It's always good to receive a personal letter addressed personally to me from candidate John Leech. Not least when it comes on rather nice parchment-like paper. It's the Ferrero Rocher of personal letters.


However, this particular letter seems almost purposely-crafted to drive me towards voting Labour.

The first two paragraphs contain so much piffle that they actually broke my piffleometer. I understand the need to trash talk Labour in their leaflets, but "Britain nearly bankrupted"? I expect that kind of mendacity from Clegg, but I thought Leech would have more scruples.

If you're going to make up recent history for your own benefit, at least be creative:

"In 2010, the tyrant Brown ruled the Kingdom with a great clunking fist, and all the peasants did whimper as their first borns were sacrificed to appease the mighty Banker Barons. And yet there was still hope, in a fresh faced young hero named Nick Clegge from the South Riding of York-Shire. And lo, the populace did Agree With Nick and ushered in were five years of joy and harmony..."

Monday, 13 April 2015

Undecided of Manchester Withington

A confession: I haven't made up my mind how to vote yet.

If it were simply a matter of choosing a party I would have settled long ago on Labour. I've never voted for them before at a general election but picking Ed Miliband as leader showed they were ready to stand for something again and I'm pleased with the direction he has taken the party. While some of the policies they have already proposed may be a bit gimmicky (stupid NHS targets), and some I'll believe when they happen (200,000 new homes a year), others look both doable and will tangibly improve the country: doubling paid paternity leave, reducing tuition fees, giving 16 year olds the vote, abolishing non-dom status, giving football fans a voice in the boardroom, reinstating the 50p top rate of tax, scrapping the bedroom tax, and giving renters more rights to name just a few. Small policies that will make a big difference without breaking the bank.

I could hardly be less persuaded by the endless attacks on Miliband from the Tories and Tory press, all too often promulgated by leftier papers that should know better. The bottom line is he has both the opportunity and, it seems, the desire to be a transformative prime minister in the mode of Attlee or Thatcher. No doubt I will be disillusioned should he get into Number 10. But better to hope and be disillusioned than never to be illusioned at all.

The Lib Dems, conversely, have been on their own ideological journey, one that has taken them a long way from my own views. I didn't and still don't object to them forming a coalition in the first place; the electoral maths made it inevitable. What worried me then, and even more now, is that the current leadership prefers to be in government with the Tories than with Labour. That's why they tripled tuition fees, screwed up the NHS and waved through excessive austerity - not as a result of necessary compromise, but because they actually believe in these policies. And every time Clegg claims that Labour caused the global financial crisis by borrowing too much, I wish that bit more strongly for a Portillo moment in Sheffield Hallam.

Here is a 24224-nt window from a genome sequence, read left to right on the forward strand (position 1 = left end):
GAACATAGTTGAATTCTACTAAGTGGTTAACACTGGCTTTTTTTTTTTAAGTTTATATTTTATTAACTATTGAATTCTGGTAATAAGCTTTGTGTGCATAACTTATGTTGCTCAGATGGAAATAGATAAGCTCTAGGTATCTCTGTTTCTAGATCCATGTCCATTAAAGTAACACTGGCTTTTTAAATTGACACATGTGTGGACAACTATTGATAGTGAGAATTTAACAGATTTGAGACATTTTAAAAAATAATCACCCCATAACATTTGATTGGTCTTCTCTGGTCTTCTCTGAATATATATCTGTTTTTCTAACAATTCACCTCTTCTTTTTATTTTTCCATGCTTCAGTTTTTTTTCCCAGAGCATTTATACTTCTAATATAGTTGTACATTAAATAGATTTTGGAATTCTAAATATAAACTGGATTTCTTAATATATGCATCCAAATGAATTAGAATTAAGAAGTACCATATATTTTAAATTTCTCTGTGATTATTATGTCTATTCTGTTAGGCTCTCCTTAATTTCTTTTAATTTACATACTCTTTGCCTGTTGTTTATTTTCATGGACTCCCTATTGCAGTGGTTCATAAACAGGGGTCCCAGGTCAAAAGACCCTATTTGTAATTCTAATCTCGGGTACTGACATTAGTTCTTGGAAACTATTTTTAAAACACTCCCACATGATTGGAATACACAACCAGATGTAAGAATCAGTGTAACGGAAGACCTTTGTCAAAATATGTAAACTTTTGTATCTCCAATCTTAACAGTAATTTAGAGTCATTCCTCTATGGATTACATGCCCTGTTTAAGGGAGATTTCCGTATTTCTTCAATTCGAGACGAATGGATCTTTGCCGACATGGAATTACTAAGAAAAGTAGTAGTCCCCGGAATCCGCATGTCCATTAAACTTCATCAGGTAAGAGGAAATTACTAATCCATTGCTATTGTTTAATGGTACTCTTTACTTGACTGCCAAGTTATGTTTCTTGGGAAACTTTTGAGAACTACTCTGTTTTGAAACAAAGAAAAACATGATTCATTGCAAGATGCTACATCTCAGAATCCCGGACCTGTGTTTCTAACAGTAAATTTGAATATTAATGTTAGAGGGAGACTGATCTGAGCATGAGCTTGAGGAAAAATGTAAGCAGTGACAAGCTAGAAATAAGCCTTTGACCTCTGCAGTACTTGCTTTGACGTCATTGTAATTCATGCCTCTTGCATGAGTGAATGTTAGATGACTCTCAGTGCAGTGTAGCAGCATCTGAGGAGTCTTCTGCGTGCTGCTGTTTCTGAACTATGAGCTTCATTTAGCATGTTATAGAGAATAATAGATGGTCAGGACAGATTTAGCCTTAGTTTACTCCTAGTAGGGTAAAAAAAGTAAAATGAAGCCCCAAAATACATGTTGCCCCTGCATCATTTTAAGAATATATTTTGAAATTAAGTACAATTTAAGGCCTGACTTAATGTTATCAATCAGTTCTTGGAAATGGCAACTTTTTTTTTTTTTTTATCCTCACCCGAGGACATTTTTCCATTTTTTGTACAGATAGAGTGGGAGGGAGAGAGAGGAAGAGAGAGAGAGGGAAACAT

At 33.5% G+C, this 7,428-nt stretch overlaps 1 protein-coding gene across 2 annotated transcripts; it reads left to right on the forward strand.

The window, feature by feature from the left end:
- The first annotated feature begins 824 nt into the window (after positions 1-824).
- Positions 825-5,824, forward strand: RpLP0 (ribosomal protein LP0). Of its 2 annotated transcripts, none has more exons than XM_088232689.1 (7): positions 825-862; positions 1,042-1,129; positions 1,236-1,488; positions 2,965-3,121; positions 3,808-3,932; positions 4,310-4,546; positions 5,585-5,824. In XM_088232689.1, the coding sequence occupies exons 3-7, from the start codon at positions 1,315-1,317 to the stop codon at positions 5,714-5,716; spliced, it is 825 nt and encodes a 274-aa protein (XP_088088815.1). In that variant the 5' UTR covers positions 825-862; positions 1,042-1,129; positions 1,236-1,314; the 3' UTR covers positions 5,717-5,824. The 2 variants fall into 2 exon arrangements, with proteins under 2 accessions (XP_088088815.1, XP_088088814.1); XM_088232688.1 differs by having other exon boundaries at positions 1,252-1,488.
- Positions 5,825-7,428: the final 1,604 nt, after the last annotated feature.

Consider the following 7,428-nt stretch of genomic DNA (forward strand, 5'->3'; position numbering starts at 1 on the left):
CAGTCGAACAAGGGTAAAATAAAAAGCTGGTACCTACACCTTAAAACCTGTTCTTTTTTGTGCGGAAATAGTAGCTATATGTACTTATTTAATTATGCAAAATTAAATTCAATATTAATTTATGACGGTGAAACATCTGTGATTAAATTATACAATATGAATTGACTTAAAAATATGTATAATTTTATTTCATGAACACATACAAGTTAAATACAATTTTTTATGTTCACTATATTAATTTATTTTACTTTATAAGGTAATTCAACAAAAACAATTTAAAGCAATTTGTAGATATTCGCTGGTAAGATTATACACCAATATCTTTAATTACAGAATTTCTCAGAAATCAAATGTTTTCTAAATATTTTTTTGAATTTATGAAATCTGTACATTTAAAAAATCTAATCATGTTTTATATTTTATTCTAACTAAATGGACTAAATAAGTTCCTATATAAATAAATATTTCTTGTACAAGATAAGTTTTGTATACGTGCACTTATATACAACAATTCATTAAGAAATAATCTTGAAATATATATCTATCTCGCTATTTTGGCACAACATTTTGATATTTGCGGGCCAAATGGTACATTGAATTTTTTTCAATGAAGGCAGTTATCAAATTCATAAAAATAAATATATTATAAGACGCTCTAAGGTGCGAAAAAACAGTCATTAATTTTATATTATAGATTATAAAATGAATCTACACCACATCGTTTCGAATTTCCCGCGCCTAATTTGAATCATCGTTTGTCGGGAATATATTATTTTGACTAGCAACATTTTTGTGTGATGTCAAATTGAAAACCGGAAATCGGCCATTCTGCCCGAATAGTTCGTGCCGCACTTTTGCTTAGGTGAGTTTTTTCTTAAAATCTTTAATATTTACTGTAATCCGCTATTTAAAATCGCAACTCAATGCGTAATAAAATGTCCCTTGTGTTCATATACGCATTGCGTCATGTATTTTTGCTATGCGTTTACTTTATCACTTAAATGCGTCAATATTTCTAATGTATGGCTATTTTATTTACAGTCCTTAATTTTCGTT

And yet ... the Lib Dem candidate here, John Leech, is not of the same mould as Clegg, Laws, or Alexander. He's clearly a bit of a leftie, rebelling against tuition fees, the NHS reorganisation and the bedroom tax. He's clearly an MP who works hard for his local community. In my view his record in Westminster is pretty good and I would have no problem with him continuing to represent me for another five years.

If only he wasn't a Lib Dem!

From what little I know of Jeff Smith gleaned from his campaign literature, he would make a perfectly good MP too. He has Real Life Experience and is just as locally-focused as Leech. But can I count on him to vote with his conscience when it matters? And does his conscience even resemble mine? No idea. If it was simply a matter of choosing an individual representative, I would choose Leech.

So there's the dilemma. Go with an experienced, independently-minded MP who undoubtedly shares my values but will nevertheless be counted as one in the column for Tory-loving Clegg when the coalitions are negotiated? Or the unknown quantity who will unquestionably help Labour into power?

Party or person?

Wednesday, 8 April 2015

Life in a marginal: a tale of two Jeffs

After the blizzard of Lib Dem leaflets, Labour strikes back. It's all about Jeff this time, both in boring old A4 format:


And in a personal communication adressed personally to Mrs Tomsk in person, an intriguing origami-like construction yielding much the same information:



His handwriting looks a bit childish. Should have stuck to the typewriter. Plus he's blown the personal effect by addressing himself to "Dear Resident". Still, it's an impressive roster of ordinary definitely-not-Labour-activists backing Jeff there.

Believe it or not the leaflet folds open again to reveal yet more Jeff knowledge, like a more boring version of those folded paper number choosing thingummies you made at school.

In response Leech has sent us his own innovation: a square leaflet.


Could do better, frankly. But I have learnt something new: Manchester is a one-party state...